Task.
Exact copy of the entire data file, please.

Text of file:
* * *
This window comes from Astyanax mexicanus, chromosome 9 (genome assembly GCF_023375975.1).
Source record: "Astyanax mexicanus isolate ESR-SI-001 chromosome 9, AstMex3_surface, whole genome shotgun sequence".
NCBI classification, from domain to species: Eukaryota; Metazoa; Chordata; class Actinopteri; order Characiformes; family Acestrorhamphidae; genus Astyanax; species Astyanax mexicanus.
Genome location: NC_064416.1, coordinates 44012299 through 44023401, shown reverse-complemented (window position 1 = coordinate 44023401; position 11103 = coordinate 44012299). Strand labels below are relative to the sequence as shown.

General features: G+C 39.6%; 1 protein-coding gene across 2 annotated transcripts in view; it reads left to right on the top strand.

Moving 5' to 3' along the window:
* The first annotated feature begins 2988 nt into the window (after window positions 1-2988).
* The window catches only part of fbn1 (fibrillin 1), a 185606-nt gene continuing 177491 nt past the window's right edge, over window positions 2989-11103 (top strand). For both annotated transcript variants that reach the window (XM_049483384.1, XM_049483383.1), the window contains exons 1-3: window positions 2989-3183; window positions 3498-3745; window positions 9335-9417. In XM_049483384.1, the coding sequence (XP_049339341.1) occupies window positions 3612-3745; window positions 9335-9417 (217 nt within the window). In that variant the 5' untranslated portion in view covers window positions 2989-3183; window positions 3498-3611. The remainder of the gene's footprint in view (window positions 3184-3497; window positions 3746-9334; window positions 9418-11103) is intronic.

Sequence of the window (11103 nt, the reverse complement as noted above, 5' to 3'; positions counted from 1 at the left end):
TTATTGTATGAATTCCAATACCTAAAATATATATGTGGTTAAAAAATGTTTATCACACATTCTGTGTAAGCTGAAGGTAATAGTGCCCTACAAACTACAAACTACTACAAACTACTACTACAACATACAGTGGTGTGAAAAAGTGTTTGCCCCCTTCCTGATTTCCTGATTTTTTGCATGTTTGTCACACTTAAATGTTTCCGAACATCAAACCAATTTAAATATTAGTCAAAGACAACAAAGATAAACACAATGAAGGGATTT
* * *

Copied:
This window comes from Astyanax mexicanus, chromosome 9 (genome assembly GCF_023375975.1).
Source record: "Astyanax mexicanus isolate ESR-SI-001 chromosome 9, AstMex3_surface, whole genome shotgun sequence".
NCBI classification, from domain to species: Eukaryota; Metazoa; Chordata; class Actinopteri; order Characiformes; family Acestrorhamphidae; genus Astyanax; species Astyanax mexicanus.
Genome location: NC_064416.1, coordinates 44012299 through 44023401, shown reverse-complemented (window position 1 = coordinate 44023401; position 11103 = coordinate 44012299). Strand labels below are relative to the sequence as shown.

General features: G+C 39.6%; 1 protein-coding gene across 2 annotated transcripts in view; it reads left to right on the top strand.

Moving 5' to 3' along the window:
* The first annotated feature begins 2988 nt into the window (after window positions 1-2988).
* The window catches only part of fbn1 (fibrillin 1), a 185606-nt gene continuing 177491 nt past the window's right edge, over window positions 2989-11103 (top strand). For both annotated transcript variants that reach the window (XM_049483384.1, XM_049483383.1), the window contains exons 1-3: window positions 2989-3183; window positions 3498-3745; window positions 9335-9417. In XM_049483384.1, the coding sequence (XP_049339341.1) occupies window positions 3612-3745; window positions 9335-9417 (217 nt within the window). In that variant the 5' untranslated portion in view covers window positions 2989-3183; window positions 3498-3611. The remainder of the gene's footprint in view (window positions 3184-3497; window positions 3746-9334; window positions 9418-11103) is intronic.

Sequence of the window (11103 nt, the reverse complement as noted above, 5' to 3'; positions counted from 1 at the left end):
TTATTGTATGAATTCCAATACCTAAAATATATATGTGGTTAAAAAATGTTTATCACACATTCTGTGTAAGCTGAAGGTAATAGTGCCCTACAAACTACAAACTACTACAAACTACTACTACAACATACAGTGGTGTGAAAAAGTGTTTGCCCCCTTCCTGATTTCCTGATTTTTTGCATGTTTGTCACACTTAAATGTTTCCGAACATCAAACCAATTTAAATATTAGTCAAAGACAACAAAGATAAACACAATGAAGGGATTT